The Habring² Doppel-Felix Split-Seconds Chronograph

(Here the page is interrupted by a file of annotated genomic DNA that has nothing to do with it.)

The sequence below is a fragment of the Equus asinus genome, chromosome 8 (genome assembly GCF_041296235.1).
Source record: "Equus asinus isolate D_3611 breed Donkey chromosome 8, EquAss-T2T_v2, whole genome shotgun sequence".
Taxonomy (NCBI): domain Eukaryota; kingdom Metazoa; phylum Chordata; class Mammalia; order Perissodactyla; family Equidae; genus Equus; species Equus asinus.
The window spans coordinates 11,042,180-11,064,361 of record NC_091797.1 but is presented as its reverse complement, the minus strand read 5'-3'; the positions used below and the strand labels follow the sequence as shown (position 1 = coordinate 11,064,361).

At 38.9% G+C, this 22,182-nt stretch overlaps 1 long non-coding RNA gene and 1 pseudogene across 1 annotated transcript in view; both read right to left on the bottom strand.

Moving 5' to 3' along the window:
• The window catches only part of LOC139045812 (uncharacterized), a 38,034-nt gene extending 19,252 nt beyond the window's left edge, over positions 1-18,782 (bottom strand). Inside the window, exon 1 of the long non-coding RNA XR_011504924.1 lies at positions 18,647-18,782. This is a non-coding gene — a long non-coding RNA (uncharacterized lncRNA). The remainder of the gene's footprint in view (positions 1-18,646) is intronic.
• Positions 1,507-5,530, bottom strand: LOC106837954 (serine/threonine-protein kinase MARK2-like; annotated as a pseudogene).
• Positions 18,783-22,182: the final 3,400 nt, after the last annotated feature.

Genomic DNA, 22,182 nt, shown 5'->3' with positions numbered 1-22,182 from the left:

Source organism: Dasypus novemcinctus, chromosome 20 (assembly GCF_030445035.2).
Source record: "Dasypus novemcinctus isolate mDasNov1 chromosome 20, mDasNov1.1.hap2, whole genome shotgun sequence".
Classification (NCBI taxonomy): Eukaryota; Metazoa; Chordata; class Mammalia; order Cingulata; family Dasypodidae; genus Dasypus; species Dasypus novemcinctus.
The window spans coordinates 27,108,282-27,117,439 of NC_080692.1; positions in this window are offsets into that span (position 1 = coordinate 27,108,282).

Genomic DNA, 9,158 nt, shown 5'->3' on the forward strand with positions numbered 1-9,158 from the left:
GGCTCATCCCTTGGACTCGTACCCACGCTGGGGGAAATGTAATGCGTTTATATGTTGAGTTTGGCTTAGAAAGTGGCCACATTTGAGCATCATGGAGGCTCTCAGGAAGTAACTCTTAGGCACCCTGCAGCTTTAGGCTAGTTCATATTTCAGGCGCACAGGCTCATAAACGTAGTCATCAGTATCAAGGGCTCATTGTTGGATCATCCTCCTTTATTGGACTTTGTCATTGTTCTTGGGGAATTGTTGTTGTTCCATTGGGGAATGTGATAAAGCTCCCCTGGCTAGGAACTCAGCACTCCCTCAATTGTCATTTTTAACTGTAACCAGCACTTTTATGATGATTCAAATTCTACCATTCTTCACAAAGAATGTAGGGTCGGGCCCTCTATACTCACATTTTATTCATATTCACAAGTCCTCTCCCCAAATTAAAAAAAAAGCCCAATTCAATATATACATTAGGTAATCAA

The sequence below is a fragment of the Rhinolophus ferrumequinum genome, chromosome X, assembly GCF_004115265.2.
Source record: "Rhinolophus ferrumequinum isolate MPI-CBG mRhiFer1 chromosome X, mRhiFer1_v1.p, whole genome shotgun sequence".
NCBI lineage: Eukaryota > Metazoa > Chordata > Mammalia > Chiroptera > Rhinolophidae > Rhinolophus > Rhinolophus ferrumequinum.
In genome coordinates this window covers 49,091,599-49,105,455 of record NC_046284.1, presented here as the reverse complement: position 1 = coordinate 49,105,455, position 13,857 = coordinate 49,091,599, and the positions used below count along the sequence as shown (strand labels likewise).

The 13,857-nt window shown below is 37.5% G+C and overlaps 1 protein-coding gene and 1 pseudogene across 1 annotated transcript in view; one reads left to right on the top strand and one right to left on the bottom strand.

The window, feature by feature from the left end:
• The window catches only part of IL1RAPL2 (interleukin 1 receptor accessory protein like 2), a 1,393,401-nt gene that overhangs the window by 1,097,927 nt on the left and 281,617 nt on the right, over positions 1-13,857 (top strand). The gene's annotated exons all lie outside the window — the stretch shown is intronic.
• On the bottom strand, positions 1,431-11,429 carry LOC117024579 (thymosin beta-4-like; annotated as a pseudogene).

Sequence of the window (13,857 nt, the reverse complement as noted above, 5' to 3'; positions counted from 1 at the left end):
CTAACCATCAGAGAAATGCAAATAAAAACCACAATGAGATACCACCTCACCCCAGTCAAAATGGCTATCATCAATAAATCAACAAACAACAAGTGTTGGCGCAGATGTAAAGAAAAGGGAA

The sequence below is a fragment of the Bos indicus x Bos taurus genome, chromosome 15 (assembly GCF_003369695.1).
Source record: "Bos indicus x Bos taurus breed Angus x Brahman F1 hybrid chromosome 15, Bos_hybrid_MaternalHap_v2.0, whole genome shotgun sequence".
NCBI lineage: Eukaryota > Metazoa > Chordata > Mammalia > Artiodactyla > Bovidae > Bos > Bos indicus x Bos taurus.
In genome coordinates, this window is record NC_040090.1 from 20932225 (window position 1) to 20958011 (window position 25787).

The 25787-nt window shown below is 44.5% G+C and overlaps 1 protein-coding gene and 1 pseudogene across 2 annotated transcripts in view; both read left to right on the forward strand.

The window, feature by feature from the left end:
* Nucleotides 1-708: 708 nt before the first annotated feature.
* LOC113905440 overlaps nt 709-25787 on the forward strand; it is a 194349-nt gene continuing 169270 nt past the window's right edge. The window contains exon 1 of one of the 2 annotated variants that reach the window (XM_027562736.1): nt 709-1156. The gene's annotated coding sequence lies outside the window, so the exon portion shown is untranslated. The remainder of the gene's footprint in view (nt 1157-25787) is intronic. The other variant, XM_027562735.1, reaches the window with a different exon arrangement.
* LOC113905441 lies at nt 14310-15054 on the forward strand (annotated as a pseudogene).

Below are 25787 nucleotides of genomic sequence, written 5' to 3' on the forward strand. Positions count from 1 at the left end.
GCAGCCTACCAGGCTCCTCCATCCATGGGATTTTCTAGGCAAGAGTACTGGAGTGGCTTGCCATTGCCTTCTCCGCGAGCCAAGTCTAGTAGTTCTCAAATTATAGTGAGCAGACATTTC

The split-seconds, or rattrapante chronograph, was traditionally considered one of the most challenging complications to create, thanks not only to its complexity, but also to the degree of skill necessary to assemble and adjust the classic split-seconds mechanism. The term “grand complication” traditionally referred to a watch than combined the rattrapante with two other extremely challenging complications: the perpetual calendar and the minute repeater. In 1993,  however, IWC presented its Doppelchronograph, with a modern version of the split-seconds complication, designed by Richard Habring, which replaced the delicate, traditional column-wheel-controlled mechanism with a far more robust cam-controlled mechanism, built into the  Valjoux/ETA 7750. It was a runaway success for IWC, and when the patent expired in 2012, Habring was able to introduce his own, updated version of his complication: the Habring² Doppel 2.0. The latest Habring² version of this cam-operated split-seconds complication was introduced earlier this year: the Habring² Doppel-Felix.



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